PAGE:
Nomonanoto Show

Thursday, November 20, 2014

  •  The first test of  new butter churn, with a large opening, capable of churning cream as well as milk took place in Arbagona District in the Sidama Zone



Helping Ethiopia’s rural women with butter processing

Women all over Ethiopia process milk into butter in rural households, perhaps with the exception of areas where consumption of milk in coffee or tea is common.
The LIVES project’s baseline surveys results also indicate that most households sell small quantities in local markets and this constitutes one of the income sources for women.
Butter processing is based on age old traditions with local churns made of pottery or other local materials. Women process soured milk which is accumulated over a 2 to 5 day period. Because most households produce only small quantities of milk each day, women in some locations form groups to collectively process the soured milk from the group members in one churn. This reduces the individual labour time spent on churning by each woman.
Nevertheless, the volume of soured milk churned are usually small (less than 10 litres) and time-consuming in terms of processing time per litre of milk or kg of butter. Many years ago, ILCA adjusted the local churn and developed a mechanism to reduce labour and increase butter extraction. However efficiency gains were limited, which probably contributed to low adoption rates. Some NGOs and companies introduced hand-operated bigger-sized stainless steel butter churns (up to 20 litres). However these were targeted to small-scale private and/or cooperative dairy processing companies in and around district towns. Adoption in rural areas is zero, since the churns are relatively expensive and therefore uneconomical for use by private households or small informal groups.
Comparing household-level butter processing methods in rural areas with the small-scale commercial butter processing in (peri-)urban areas shows up interesting differences. In rural areas, the whole (soured) milk is processed, while in urban areas only the cream (fluid) is processed. The cream is removed from the milk with a mechanical cream separator. Applying this principle of (sour) fat/cream churning in rural areas would be possible without the use of the cream separator, since fat/cream would naturally settle on top of the milk over time and can be removed manually. Big open containers would be required however to create and remove the cream manually. The collected cream can then be transferred to the churners and be processed into butter. The narrow neck of the traditional churn may be unsuitable to pull out larger quantities of butter extracted from cream. We will test the validity of this assumption at a later stage.
Given these facts, the LIVES project imported a cheaper, 10 litre hard plastic new butter churn, with a large opening, capable of churning cream as well as milk. The first test took place in Arbagona District in the Sidama Zone.Modern churn, Sidama
The LIVES team used seven litres of soured milk for each churn and conducted churning with the participation of farmers and extension staff. There were some differences in churning time and butter extraction, but the magnitude of the differences was small. On average, about 450 gr of butter was produced from 7 litres of soured milk in about 51 minutes with the traditional churn and in 66 minutes with the new churn. However, using the new churn to process 7 litres of cream obtained from 50 litres of milk resulted in 2.3 kg of butter. Processing time was 65 minutes, which is about the same as the time required to produce 450 gr of butter from 7 litres of soured milk. The participants made several observations on the new churn, including; lack of ventilation hole in the churn, butter granules sticking to the (inside) wall of the churn, shape of the rotor/agitator insufficient to churn milk/cream in the upper part of the container. Also churning cream was harder for the women than churning (soured) milk.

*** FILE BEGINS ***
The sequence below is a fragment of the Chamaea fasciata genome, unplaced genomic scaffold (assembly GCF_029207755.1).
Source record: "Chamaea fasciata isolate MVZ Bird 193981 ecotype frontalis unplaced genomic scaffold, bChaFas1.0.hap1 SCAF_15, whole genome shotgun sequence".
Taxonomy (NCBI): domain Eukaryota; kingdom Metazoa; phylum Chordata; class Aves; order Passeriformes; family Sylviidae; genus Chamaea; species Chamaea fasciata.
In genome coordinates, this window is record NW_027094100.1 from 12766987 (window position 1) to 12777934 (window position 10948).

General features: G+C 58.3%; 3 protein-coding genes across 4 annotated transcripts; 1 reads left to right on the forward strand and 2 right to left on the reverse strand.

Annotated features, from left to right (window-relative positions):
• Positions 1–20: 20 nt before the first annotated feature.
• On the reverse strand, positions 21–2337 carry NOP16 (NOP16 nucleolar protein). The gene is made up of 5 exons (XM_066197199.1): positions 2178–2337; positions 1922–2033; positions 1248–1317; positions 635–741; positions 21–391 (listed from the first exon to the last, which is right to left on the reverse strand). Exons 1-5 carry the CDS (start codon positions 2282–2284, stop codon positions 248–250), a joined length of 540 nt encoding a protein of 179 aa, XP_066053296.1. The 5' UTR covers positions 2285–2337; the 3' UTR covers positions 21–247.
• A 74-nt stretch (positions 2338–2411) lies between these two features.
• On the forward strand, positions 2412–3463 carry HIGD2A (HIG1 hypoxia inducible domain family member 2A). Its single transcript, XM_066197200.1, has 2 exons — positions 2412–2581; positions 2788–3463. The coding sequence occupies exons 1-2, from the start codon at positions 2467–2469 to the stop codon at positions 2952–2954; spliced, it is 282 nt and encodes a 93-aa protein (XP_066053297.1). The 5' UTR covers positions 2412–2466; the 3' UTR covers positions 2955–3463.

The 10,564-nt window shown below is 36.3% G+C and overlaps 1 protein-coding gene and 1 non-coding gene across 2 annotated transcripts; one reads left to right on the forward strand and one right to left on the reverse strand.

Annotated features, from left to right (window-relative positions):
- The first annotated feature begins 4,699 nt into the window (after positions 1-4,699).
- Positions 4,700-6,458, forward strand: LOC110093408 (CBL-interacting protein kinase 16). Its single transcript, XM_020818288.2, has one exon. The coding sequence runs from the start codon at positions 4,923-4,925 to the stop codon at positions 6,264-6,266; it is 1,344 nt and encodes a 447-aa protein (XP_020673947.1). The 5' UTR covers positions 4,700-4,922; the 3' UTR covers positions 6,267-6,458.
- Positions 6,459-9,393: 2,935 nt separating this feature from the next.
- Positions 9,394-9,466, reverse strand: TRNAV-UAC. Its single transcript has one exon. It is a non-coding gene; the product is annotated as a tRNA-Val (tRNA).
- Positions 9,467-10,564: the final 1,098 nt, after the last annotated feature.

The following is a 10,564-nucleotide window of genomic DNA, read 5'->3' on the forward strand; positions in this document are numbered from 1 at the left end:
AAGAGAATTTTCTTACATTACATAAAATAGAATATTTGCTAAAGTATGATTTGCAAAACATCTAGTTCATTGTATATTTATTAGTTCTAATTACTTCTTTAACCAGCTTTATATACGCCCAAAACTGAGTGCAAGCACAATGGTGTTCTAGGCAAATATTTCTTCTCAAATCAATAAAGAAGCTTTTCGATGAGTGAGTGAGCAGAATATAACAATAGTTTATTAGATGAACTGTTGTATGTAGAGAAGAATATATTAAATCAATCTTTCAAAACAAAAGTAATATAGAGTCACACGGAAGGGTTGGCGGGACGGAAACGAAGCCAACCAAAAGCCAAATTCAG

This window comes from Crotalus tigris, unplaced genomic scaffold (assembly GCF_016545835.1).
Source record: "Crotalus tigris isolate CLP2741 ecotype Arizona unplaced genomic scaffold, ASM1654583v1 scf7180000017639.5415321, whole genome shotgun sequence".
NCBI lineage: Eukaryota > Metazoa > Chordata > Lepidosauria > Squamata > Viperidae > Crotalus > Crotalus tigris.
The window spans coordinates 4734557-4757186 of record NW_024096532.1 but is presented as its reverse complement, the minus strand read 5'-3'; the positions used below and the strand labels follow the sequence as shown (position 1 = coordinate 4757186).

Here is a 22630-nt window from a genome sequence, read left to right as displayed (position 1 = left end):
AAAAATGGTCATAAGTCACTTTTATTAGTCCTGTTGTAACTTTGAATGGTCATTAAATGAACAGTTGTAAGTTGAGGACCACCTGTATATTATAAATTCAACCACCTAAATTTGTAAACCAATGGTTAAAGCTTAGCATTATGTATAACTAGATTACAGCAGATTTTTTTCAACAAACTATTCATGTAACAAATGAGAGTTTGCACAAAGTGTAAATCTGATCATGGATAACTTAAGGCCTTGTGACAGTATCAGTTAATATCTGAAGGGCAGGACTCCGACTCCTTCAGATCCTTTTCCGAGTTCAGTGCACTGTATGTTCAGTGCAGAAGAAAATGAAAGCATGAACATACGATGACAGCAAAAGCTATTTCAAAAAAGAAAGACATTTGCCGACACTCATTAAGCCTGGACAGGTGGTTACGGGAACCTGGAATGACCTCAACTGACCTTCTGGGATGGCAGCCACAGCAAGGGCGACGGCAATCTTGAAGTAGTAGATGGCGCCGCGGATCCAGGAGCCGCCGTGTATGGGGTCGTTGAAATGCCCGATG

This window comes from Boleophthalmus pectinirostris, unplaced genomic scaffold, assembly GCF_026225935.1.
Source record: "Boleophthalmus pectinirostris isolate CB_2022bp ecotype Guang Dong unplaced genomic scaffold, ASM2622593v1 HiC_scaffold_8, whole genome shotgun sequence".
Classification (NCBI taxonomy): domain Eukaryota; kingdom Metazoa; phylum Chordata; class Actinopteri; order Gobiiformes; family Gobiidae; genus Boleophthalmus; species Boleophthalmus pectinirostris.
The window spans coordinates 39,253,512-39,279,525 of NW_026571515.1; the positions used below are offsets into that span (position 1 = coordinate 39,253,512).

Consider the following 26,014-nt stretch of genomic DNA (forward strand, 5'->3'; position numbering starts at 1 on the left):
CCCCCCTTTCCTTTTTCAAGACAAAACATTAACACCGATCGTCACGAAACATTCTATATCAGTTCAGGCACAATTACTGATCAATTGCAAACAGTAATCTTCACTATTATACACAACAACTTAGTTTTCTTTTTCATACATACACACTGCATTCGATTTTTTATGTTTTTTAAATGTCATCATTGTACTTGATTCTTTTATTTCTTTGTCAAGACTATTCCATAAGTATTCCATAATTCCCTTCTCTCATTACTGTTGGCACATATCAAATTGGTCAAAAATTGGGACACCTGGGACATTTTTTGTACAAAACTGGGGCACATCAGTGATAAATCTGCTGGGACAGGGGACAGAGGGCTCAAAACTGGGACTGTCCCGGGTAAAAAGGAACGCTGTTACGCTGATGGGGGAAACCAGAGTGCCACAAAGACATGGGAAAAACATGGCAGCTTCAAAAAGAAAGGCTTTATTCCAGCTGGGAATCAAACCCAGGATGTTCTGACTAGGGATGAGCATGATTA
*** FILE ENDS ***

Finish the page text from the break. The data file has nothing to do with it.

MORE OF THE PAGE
The implications of the quantitative data observed so far suggest that processing cream from 50 litres of milk with the new churn results in less butter (2.3 kg) than processing 50 litres of soured milk (3.2 kg) with the new or traditional churn. However big gains can be made in (female) labour savings i.e. 65 minutes to process the cream of 50 litres of milk using the new churn, as compared to 364 minutes to process 50 litres of soured milk using the traditional churn. Expressed in terms of processing time per litre of milk and kg of butter, the new churn takes respectively 1.3 min/l of milk and 28.3 min/kg of butter, while the traditional soured milk method with traditional churn will take 7.3 min/l milk and 113.3 min/kg of butter.
These potential gains should be discussed in the rural communities to create interest in small scale processing of butter from soured cream by either womens’ groups or private individuals. Possible uses of the remaining soured skimmed milk should also be taken into consideration when discussing the business model.
The lessons from the qualitative assessments we learned so far are that technical adjustments should be made to the new churn to improve its efficiency in terms of time (and ease of use by women) and butter extraction. Additional testing will take place in other LIVES sites and be reported in our butter blog!!!
Story by Yoseph Mekasha, Tesfaye Shewage, Solomon Gizaw and Dirk Hoekstra

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